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Don’t Presume the Presumption Has Been Applied Properly
AuthorJones, Melissa Lin
AdvisorMarch, Shawn C.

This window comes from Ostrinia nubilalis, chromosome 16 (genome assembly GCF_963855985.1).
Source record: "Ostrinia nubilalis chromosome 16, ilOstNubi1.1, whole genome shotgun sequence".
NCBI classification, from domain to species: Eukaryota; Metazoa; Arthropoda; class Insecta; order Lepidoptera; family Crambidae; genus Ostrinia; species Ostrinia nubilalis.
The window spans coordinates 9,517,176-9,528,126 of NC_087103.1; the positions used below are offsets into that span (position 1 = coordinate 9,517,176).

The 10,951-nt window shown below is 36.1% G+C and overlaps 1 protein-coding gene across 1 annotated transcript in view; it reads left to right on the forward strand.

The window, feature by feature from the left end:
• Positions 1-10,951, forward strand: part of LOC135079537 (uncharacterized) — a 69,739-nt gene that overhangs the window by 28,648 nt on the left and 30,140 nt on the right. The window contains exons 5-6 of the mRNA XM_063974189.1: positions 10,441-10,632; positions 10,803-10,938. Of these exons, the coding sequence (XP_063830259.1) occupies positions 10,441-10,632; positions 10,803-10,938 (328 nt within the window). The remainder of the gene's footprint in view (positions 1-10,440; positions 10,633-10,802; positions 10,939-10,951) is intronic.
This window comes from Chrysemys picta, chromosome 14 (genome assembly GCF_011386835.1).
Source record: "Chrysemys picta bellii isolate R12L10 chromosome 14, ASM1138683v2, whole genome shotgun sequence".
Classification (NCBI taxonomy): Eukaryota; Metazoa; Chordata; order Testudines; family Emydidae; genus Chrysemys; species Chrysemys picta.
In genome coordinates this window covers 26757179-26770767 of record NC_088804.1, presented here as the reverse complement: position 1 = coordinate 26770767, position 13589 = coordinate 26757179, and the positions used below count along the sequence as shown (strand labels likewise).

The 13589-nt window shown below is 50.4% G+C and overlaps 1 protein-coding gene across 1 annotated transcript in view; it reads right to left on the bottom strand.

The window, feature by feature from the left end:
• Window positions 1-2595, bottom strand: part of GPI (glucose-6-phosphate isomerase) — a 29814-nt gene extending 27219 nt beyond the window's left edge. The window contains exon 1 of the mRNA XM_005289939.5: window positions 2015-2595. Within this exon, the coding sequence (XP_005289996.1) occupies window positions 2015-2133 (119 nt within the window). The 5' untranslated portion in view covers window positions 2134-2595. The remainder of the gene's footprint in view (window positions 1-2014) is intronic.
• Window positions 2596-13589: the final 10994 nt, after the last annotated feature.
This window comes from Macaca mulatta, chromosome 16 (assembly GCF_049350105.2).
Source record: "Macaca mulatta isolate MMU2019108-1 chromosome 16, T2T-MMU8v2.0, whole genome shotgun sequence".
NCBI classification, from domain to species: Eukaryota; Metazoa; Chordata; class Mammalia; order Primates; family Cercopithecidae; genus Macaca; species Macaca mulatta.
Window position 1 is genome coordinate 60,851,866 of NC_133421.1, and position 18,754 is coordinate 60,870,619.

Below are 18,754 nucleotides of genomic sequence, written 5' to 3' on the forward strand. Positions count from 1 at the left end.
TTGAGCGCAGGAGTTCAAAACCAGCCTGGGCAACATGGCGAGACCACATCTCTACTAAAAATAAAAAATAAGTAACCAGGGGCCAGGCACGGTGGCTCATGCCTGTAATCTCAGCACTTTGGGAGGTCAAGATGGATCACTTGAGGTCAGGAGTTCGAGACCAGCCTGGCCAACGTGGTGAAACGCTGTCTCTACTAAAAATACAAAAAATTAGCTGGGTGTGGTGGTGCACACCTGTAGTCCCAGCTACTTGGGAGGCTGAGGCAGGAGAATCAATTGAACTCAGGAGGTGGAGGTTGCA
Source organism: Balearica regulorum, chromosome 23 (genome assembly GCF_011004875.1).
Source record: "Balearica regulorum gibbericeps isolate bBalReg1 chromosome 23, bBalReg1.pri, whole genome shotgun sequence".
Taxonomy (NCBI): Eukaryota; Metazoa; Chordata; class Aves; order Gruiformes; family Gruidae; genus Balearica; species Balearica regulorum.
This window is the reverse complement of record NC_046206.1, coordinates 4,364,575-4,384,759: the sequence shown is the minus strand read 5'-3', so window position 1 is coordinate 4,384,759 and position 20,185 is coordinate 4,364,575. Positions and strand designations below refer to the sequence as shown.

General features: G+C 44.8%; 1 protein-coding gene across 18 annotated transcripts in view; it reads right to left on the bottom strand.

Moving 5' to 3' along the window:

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In recognition of the humanitarian purpose of the District of Columbia Workers’ Compensation Act of 1979, D.C. Code as amended, §32-1501 et seq. and the legislative policy favoring awards even in arguable cases, a claimant is entitled to a presumption of compensability (“Presumption”) when applying for workers’ compensation benefits. By establishing a causal connection between the injured worker’s disability and a work-related event, the Presumption enables a claimant to establish entitlement to benefits more easily; however, an analysis of decisions issued by the Compensation Review Board from 2005 – 2019 reveals the Presumption frequently is misapplied. For example, the aggressor defense in work-related fight cases requires the claimant prove a connection between employment and the altercation, but despite the fact that proving the first prong of the Bird test satisfies the requirements for invoking the Presumption, if the claimant started the fight the claim is not compensable. Similarly, misapplication of the Presumption makes it more difficult for claimants to prove work-related psychological injuries because they must satisfy additional requirements (including a credibility requirement) not imposed on claimants who sustain physical injuries even though when invoking the Presumption any suspicion of deception should apply equally to both types of injuries. Moreover, contrary to Marc Galanter’s position in Why the “Haves” Come Out Ahead: Speculations on the Limits of Legal Change, in District of Columbia private sector workers’ compensation cases, One-Shotter-Claimants (Have-Nots) have distinct advantages built into the architecture of the system, not the least of which is the Presumption, yet despite the advantages, because misapplication of the Presumption has little effect on the outcome of remanded cases, the Repeat-Player-Employers (the Haves) continue to come out ahead.